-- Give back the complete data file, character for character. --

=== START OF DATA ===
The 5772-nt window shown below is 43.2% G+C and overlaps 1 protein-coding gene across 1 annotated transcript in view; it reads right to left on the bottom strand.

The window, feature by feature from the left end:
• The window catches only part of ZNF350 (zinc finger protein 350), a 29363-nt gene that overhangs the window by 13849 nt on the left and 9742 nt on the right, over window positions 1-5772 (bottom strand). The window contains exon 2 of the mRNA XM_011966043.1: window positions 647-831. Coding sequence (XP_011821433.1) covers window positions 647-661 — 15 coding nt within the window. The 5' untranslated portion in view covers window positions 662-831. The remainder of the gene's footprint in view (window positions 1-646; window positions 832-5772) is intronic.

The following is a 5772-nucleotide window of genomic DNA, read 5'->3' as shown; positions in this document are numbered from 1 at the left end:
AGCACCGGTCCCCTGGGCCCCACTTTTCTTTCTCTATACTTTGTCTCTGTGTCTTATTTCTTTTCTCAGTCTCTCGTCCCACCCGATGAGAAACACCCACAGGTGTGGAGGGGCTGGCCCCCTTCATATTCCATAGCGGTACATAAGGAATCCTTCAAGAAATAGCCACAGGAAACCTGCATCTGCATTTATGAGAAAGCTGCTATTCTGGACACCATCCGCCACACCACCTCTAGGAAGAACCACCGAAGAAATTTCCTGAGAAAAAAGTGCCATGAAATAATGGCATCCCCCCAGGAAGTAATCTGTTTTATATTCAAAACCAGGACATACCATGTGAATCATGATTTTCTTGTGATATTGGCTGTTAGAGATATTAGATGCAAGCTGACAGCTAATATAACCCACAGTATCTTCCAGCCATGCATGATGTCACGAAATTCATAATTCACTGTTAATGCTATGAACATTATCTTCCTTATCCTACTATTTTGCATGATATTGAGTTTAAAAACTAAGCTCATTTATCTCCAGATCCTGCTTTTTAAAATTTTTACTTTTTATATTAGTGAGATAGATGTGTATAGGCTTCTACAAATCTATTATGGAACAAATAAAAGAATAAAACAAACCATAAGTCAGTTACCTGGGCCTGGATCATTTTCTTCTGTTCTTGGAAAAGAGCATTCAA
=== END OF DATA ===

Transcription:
The 5772-nt window shown below is 43.2% G+C and overlaps 1 protein-coding gene across 1 annotated transcript in view; it reads right to left on the bottom strand.

The window, feature by feature from the left end:
• The window catches only part of ZNF350 (zinc finger protein 350), a 29363-nt gene that overhangs the window by 13849 nt on the left and 9742 nt on the right, over window positions 1-5772 (bottom strand). The window contains exon 2 of the mRNA XM_011966043.1: window positions 647-831. Coding sequence (XP_011821433.1) covers window positions 647-661 — 15 coding nt within the window. The 5' untranslated portion in view covers window positions 662-831. The remainder of the gene's footprint in view (window positions 1-646; window positions 832-5772) is intronic.

The following is a 5772-nucleotide window of genomic DNA, read 5'->3' as shown; positions in this document are numbered from 1 at the left end:
AGCACCGGTCCCCTGGGCCCCACTTTTCTTTCTCTATACTTTGTCTCTGTGTCTTATTTCTTTTCTCAGTCTCTCGTCCCACCCGATGAGAAACACCCACAGGTGTGGAGGGGCTGGCCCCCTTCATATTCCATAGCGGTACATAAGGAATCCTTCAAGAAATAGCCACAGGAAACCTGCATCTGCATTTATGAGAAAGCTGCTATTCTGGACACCATCCGCCACACCACCTCTAGGAAGAACCACCGAAGAAATTTCCTGAGAAAAAAGTGCCATGAAATAATGGCATCCCCCCAGGAAGTAATCTGTTTTATATTCAAAACCAGGACATACCATGTGAATCATGATTTTCTTGTGATATTGGCTGTTAGAGATATTAGATGCAAGCTGACAGCTAATATAACCCACAGTATCTTCCAGCCATGCATGATGTCACGAAATTCATAATTCACTGTTAATGCTATGAACATTATCTTCCTTATCCTACTATTTTGCATGATATTGAGTTTAAAAACTAAGCTCATTTATCTCCAGATCCTGCTTTTTAAAATTTTTACTTTTTATATTAGTGAGATAGATGTGTATAGGCTTCTACAAATCTATTATGGAACAAATAAAAGAATAAAACAAACCATAAGTCAGTTACCTGGGCCTGGATCATTTTCTTCTGTTCTTGGAAAAGAGCATTCAA